The Bethpage Water District filed a federal lawsuit Thursday against Northrop Grumman and chemical companies over the likely carcinogen 1,4-dioxane, which has been found in the district's drinking water wells at levels 12 times higher than what was recommended by a state drinking water panel.
The lawsuit said the contamination came from operations at the 600-acre former site where the Navy and the company formerly known as Grumman researched, tested and manufactured airplanes and space exploration equipment from the 1930s to 1990s.
Through leaks, spills, routine wastewater discharge and "careless disposal practices," the man-made chemical 1,4-dioxane — used primarily to stabilize an industrial solvent used to degrease machine parts — contaminated groundwater, according to the lawsuit filed electronically in U.S. District Court's Eastern District of New York.
Bethpage estimated the cost to install treatment at eight of its nine water wells at $30 million to $40 million, and its operations and management budget could rise by 20 percent.
"The numbers are staggering," Bethpage Water District Superintendent Mike Boufis said. "And someone needs to pay for it, other than the residents of Bethpage."
Five of nine of the district's water wells have tested positive for 1,4-dioxane at 1 part per billion or above, which is the maximum contaminant level recommended by a panel of state experts in December. Three more wells tested at 0.5 parts per billion or above. Boufis said the water district starts treatment on wells for all contaminants before they hit the maximum level because of sensitivity by customers about negative health effects from tap water.
The New York State Department of Health is expected to set a formal drinking water standard this year.
Two drinking water wells at Motor Lane that had tested at 12 parts per billion and 9 parts per billion were shut down last year. The district has installed a $2.8 million pilot treatment system that is awaiting state approval.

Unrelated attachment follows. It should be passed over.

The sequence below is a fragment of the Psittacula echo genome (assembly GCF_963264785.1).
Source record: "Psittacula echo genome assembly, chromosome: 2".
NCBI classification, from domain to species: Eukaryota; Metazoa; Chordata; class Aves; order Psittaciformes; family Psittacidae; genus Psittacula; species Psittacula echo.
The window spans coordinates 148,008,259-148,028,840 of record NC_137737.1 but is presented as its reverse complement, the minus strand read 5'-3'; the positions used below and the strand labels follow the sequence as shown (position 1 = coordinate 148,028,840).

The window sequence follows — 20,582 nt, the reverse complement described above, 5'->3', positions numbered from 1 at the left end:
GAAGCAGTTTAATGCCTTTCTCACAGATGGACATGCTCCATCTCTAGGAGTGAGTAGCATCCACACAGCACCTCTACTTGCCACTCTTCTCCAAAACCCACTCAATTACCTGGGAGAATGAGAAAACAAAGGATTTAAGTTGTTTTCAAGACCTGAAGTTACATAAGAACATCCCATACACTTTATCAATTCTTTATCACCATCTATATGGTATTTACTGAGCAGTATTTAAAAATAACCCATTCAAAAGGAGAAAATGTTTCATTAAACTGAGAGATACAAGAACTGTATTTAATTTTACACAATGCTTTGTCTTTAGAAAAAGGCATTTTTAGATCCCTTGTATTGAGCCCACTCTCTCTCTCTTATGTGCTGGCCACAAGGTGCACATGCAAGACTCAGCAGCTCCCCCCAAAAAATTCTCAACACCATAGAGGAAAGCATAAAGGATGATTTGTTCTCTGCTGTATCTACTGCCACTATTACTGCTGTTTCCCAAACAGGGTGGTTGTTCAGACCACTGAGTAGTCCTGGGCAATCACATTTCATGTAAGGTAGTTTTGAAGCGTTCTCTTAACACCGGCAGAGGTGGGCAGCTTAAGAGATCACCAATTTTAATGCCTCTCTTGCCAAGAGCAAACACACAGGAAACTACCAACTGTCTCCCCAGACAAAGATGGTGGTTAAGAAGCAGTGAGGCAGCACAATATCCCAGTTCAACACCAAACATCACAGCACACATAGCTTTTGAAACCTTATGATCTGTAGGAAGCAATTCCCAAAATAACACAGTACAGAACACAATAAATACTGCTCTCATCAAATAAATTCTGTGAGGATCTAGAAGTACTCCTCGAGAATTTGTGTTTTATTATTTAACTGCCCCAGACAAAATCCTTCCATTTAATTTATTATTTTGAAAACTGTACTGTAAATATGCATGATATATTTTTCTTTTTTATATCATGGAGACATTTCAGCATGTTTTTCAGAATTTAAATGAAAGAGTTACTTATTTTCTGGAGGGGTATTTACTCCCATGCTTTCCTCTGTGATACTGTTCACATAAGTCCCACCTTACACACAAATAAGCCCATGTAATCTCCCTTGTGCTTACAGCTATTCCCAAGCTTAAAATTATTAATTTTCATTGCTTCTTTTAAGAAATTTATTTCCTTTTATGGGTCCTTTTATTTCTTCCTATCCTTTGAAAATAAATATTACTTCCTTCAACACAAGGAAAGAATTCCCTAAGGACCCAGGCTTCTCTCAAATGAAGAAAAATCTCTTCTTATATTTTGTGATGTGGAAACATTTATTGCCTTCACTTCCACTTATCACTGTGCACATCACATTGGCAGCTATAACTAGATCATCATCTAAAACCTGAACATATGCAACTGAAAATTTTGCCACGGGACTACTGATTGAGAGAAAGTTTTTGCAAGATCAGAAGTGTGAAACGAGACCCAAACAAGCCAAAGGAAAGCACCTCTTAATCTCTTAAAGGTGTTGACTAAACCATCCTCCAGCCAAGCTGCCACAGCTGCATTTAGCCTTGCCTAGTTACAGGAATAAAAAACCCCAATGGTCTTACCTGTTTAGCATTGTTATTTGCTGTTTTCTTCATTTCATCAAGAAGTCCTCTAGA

It's the second lawsuit filed by Bethpage Water District against Northrop Grumman over the groundwater pollution plume. The first, in 2013, was thrown out in March 2018 by the Second U.S. Circuit Court of Appeals in Manhattan because the water district waited too long to sue, according to the court.
Water District attorneys said because 1,4-dioxane is an emerging contaminant that is not yet regulated by the state or federal government, there won't be a similar issue with the statute of limitations.
"This is not something that the Bethpage Water District has spent years evaluating and studying," said Matt Edling, partner with the San Francisco law firm Sher Edling.
Bethpage in the same lawsuit also sued Dow Chemical Co., Ferro Corp. and Vulcan Materials Co., alleging the companies knew or should have known their products containing 1,4-dioxane were harmful. Northrop Grumman, Dow, Ferro and Vulcan Materials did not respond to requests for comment.
Also on Thursday, the Plainview Water District sued Dow, Ferro and Vulcan.
In total, 13 Long Island water districts have sued chemical manufacturers over 1,4-dioxane, seeking to recoup unspecified expenses.
Water providers have labeled 1,4-dioxane as the most pressing issue facing them, in part because it can't be removed through traditional treatment methods.
Richard Humann, president of Melville-based H2M architects + engineers and a consultant for Bethpage, said, "How the Long Island water suppliers are now going to have to respond to this is probably, in my 30-year career, the most challenging water quality initiative water providers have had to undertake."
Water providers have warned that the dioxane treatment costs could reach $840 million to address contamination at dozens of water wells. The chemical also has been found in household products such as body washes, shampoos and baby products.
Bethpage Water District serves 33,000 residents and businesses and has a budget of $8.2 million a year.
Officials are scheduled to hold a news conference Friday morning to announce the lawsuit.
The Navy was not named in the Bethpage lawsuit, but Edling said his law firm is evaluating whether the Navy could be responsible for dioxane contamination.
The Bethpage site was named to the state Superfund list in 1983. Gov. Andrew M. Cuomo in January promised to release a plan to help clean up the pollution plume.
The chemical 1,4-dioxane, designated by the U.S. Environmental Protection Agency as a likely human carcinogen associated with liver and kidney damage, is the top concern of drinking water providers because it has been found widely on Long Island, and is not removed through conventional treatment methods, water providers said. The man-made chemical is found in industrial solvents and in trace amounts in cosmetics, detergents, shampoos and other home care products.